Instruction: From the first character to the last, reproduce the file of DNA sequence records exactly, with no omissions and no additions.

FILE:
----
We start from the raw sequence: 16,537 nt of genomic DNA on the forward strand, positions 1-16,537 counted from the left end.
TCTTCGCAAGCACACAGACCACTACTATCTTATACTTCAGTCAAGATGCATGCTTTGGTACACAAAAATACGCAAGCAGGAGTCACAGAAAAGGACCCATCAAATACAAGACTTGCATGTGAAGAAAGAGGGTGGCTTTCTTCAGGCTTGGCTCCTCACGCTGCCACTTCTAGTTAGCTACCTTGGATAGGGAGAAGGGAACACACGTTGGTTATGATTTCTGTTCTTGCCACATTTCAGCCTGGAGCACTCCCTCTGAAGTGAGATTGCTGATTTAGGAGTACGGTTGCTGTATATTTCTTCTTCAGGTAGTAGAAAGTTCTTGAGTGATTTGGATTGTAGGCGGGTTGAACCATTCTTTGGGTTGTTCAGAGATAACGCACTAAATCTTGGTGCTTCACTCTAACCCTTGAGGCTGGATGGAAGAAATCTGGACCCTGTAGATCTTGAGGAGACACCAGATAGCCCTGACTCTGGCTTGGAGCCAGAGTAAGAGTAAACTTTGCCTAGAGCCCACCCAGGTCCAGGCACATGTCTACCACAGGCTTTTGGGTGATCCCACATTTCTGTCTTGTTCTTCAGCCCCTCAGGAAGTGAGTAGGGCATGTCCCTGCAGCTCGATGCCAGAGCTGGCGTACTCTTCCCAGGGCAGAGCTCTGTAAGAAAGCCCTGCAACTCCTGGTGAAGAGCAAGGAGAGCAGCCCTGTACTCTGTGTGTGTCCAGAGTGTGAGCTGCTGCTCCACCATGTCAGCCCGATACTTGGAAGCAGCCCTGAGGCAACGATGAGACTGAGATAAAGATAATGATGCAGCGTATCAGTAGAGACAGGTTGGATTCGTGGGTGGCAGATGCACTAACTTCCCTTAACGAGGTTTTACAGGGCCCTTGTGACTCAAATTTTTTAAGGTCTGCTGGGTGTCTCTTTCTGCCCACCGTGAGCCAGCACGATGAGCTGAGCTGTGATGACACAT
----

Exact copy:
We start from the raw sequence: 16,537 nt of genomic DNA on the forward strand, positions 1-16,537 counted from the left end.
TCTTCGCAAGCACACAGACCACTACTATCTTATACTTCAGTCAAGATGCATGCTTTGGTACACAAAAATACGCAAGCAGGAGTCACAGAAAAGGACCCATCAAATACAAGACTTGCATGTGAAGAAAGAGGGTGGCTTTCTTCAGGCTTGGCTCCTCACGCTGCCACTTCTAGTTAGCTACCTTGGATAGGGAGAAGGGAACACACGTTGGTTATGATTTCTGTTCTTGCCACATTTCAGCCTGGAGCACTCCCTCTGAAGTGAGATTGCTGATTTAGGAGTACGGTTGCTGTATATTTCTTCTTCAGGTAGTAGAAAGTTCTTGAGTGATTTGGATTGTAGGCGGGTTGAACCATTCTTTGGGTTGTTCAGAGATAACGCACTAAATCTTGGTGCTTCACTCTAACCCTTGAGGCTGGATGGAAGAAATCTGGACCCTGTAGATCTTGAGGAGACACCAGATAGCCCTGACTCTGGCTTGGAGCCAGAGTAAGAGTAAACTTTGCCTAGAGCCCACCCAGGTCCAGGCACATGTCTACCACAGGCTTTTGGGTGATCCCACATTTCTGTCTTGTTCTTCAGCCCCTCAGGAAGTGAGTAGGGCATGTCCCTGCAGCTCGATGCCAGAGCTGGCGTACTCTTCCCAGGGCAGAGCTCTGTAAGAAAGCCCTGCAACTCCTGGTGAAGAGCAAGGAGAGCAGCCCTGTACTCTGTGTGTGTCCAGAGTGTGAGCTGCTGCTCCACCATGTCAGCCCGATACTTGGAAGCAGCCCTGAGGCAACGATGAGACTGAGATAAAGATAATGATGCAGCGTATCAGTAGAGACAGGTTGGATTCGTGGGTGGCAGATGCACTAACTTCCCTTAACGAGGTTTTACAGGGCCCTTGTGACTCAAATTTTTTAAGGTCTGCTGGGTGTCTCTTTCTGCCCACCGTGAGCCAGCACGATGAGCTGAGCTGTGATGACACAT